May a co-op impose a shareholder assessment if the sole purpose is to enable it to collect more rent from a commercial tenant? The answer was "yes" in Citipark II Associates, Ltd. and 44 West 62nd Garage LLC., v. Lincoln Plaza Tenants Corp., where the garage tenant sought to have the assessment invalidated in order to have its rent reduced.
In this action, the co-op defendant moved for partial summary judgment dismissing the second cause of action in the complaint. Plaintiffs, the garage tenants, cross-moved for summary judgment. This was a landlord-tenant dispute in which plaintiffs, as tenants, sought recovery of alleged rent overcharges.
On January 1, 1979, Lincoln Plaza Tower Associates, as lessor, and Linc-Park Garage Corp., as lessee, entered into a lease agreement (lease) for garage space located in the co-op's building at 44 West 62nd Street. Lincoln Plaza Tower Associates subsequently assigned its rights as lessor to the defendant. On March l, 1985, defendant and Linc-Park Garage Corp. entered into a written agreement, which modified the 1979 lease. On October 19, 1988, the lease as modified was assigned to plaintiff Citipark II Associates. In May 2000, Citipark assigned its rights to plaintiff 44 West 62nd Garage LLC.
From December 1, 1988 through January 31, 1999, Citipark made the monthly payments specified in the lease. Beginning February 1, 1999, the amounts of the required monthly lease payments were not specified. Paragraph 2(f) of the modification provided as follows: "For the period commencing February 1, 1999 until the Expiration Date (as hereinafter defined in paragraph 3 hereof), the annual rental under the lease paid in monthly installments shall be the fair market rental value of each one of the years during such period."
The modification went on to set forth the procedure to be followed by the parties for determining the fair market rental value. In the event of a dispute, each side would appoint an appraiser who would, in case they did not agree, appoint a third, disinterested appraiser, whose decision would be binding and nonappealable by the parties.
The parties and their appraisers could not agree on the fair market value, which should be assigned to the premises beginning February 1, 1999. Jerome Block was appointed as the disinterested appraiser. On April 12, 2000, Block rendered his decision, concluding that the fair market rental value for the garage as of February 1, 1999 was $410,000.00 per annum, increasing at two percent per annum for each year of the remaining lease term through the expiration date of January 31, 2009.
The defendant is a cooperative housing corporation. Section 216 of the Internal Revenue Code (IRC) authorizes the shareholders of a qualified cooperative housing corporation to deduct their proportionate share of real estate taxes and interest, which the co-op paid in a given year only if at least 80 percent of the co-op's gross income for such year is derived from its tenant-shareholders. Neither plaintiff was a shareholder.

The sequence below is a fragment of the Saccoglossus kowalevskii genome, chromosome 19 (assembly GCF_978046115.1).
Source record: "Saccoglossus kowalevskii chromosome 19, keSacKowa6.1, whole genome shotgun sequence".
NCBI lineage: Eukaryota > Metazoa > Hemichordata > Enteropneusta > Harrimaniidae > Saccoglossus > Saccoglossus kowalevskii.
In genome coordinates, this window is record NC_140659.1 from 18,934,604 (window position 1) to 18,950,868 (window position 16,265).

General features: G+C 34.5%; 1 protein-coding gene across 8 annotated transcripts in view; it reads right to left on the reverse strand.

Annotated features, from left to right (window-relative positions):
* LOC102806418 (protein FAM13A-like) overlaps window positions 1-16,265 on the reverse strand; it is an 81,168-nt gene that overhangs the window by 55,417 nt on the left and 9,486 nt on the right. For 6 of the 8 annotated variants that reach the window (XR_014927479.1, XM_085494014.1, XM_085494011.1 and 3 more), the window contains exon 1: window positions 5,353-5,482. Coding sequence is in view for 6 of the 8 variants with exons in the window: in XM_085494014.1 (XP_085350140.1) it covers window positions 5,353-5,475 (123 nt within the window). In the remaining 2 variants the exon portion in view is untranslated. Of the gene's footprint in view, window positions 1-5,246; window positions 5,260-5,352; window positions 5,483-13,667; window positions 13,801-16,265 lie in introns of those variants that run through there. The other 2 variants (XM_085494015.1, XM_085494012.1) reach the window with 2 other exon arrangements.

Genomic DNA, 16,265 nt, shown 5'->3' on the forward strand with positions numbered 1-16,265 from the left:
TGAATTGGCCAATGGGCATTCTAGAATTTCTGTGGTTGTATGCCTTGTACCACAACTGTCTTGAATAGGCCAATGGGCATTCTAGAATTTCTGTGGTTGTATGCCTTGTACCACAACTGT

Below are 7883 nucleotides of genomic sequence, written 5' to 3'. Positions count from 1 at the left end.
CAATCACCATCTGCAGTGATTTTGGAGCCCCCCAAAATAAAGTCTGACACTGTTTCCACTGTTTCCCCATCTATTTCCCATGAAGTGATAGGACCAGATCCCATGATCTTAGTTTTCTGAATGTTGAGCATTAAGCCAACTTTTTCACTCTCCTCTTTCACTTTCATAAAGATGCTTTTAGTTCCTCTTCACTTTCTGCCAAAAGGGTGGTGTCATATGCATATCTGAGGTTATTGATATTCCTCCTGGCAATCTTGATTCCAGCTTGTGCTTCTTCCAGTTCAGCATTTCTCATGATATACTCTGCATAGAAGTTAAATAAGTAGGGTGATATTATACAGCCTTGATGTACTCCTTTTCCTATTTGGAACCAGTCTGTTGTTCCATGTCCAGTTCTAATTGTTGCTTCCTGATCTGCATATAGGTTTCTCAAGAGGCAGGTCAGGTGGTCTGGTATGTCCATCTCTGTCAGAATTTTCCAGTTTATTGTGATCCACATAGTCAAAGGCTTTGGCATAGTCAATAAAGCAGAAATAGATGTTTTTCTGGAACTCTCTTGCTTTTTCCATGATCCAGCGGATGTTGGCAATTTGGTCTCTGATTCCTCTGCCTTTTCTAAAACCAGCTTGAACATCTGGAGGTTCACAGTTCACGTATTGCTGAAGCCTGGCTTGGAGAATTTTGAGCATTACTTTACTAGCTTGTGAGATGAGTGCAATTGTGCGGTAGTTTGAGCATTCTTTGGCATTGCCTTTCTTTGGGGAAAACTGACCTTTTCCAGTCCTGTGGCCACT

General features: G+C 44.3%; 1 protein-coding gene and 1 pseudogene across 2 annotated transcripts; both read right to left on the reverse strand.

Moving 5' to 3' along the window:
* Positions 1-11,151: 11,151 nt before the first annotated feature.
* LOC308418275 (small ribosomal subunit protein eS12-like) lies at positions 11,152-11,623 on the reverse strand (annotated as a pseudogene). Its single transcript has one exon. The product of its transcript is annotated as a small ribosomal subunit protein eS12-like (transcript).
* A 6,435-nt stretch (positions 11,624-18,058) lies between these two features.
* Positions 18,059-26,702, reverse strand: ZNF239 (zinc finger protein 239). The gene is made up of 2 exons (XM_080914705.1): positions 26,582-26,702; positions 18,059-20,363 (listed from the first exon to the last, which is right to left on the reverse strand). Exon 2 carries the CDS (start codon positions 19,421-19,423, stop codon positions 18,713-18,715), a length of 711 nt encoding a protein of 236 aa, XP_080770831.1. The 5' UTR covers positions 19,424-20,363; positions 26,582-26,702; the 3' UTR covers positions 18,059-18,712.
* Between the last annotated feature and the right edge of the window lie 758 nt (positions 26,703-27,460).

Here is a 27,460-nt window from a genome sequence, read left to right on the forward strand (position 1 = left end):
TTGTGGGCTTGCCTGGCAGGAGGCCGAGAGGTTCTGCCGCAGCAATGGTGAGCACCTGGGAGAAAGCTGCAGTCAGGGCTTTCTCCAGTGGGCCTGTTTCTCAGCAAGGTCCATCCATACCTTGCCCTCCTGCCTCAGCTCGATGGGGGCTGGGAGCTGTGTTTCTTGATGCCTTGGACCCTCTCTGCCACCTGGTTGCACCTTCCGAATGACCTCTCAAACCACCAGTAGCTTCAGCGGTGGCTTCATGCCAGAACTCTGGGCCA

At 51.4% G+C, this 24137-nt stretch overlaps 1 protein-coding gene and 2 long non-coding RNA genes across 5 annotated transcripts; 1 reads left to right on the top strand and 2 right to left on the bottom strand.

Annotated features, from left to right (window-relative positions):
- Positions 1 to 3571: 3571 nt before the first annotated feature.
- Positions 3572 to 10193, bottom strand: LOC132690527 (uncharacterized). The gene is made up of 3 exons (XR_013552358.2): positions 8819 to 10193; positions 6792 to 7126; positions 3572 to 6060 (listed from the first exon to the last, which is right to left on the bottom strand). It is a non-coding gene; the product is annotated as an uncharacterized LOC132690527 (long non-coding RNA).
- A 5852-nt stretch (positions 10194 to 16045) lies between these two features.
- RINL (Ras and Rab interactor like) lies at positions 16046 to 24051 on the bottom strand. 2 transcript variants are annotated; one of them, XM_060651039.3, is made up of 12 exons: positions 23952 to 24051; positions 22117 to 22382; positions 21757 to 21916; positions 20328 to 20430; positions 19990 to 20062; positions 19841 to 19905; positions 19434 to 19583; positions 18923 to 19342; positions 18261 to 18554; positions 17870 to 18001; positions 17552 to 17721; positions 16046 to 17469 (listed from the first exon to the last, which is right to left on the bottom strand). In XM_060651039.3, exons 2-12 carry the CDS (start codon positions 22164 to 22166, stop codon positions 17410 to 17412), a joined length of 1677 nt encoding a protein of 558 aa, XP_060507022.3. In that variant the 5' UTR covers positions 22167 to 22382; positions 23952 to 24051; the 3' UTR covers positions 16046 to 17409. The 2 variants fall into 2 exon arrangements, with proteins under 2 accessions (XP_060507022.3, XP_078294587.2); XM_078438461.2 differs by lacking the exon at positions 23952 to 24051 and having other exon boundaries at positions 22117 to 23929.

Paragraph 11 of the modification of lease provided as follows:
"Notwithstanding any provision of this Agreement to the contrary, in the event that, with respect to any taxable year of Landlord, the rent, additional rent and other payments made by the Tenant to the Landlord would aggregate an amount, which, when added to all other income of Landlord for its then taxable year not qualifying as derived from 'Tenant-Stockholder' under Section 216 of the Internal Revenue Code of 1954, as amended (the 'Code'), exceeds the Maximum Rent Limit, then the rent, additional rent and other payments paid with respect to such taxable year of Landlord shall not exceed the Maximum Rent Limit. Immediately following a determination that there has been an amount paid in excess of the Maximum Rent Limit, Landlord shall pay to Tenant such amount. For the purposes of the foregoing, the 'Maximum Rent Limit' shall mean the maximum amount which the Landlord may receive from anyone who is not a Tenant-Stockholder, without disqualifying the Landlord from being treated as a Cooperative Housing Corporation as defined in Section 216(b)(1)(D) of the Code and the regulations thereunder, as such requirement may be from time to time amended."
Based on the provision, if at the end of a given year, the co-op's income from non-shareholder sources actually exceeded 20 percent of its total income, a refund would be made to plaintiff in an amount necessary to bring defendant into compliance with Section 216.
The co-op was concerned that the prospective rent increase to be paid by Citipark might jeopardize its compliance with the IRC. The co-op began negotiating with Citipark by agreeing on a number that would limit the amount of the increase. No settlement was reached by the parties.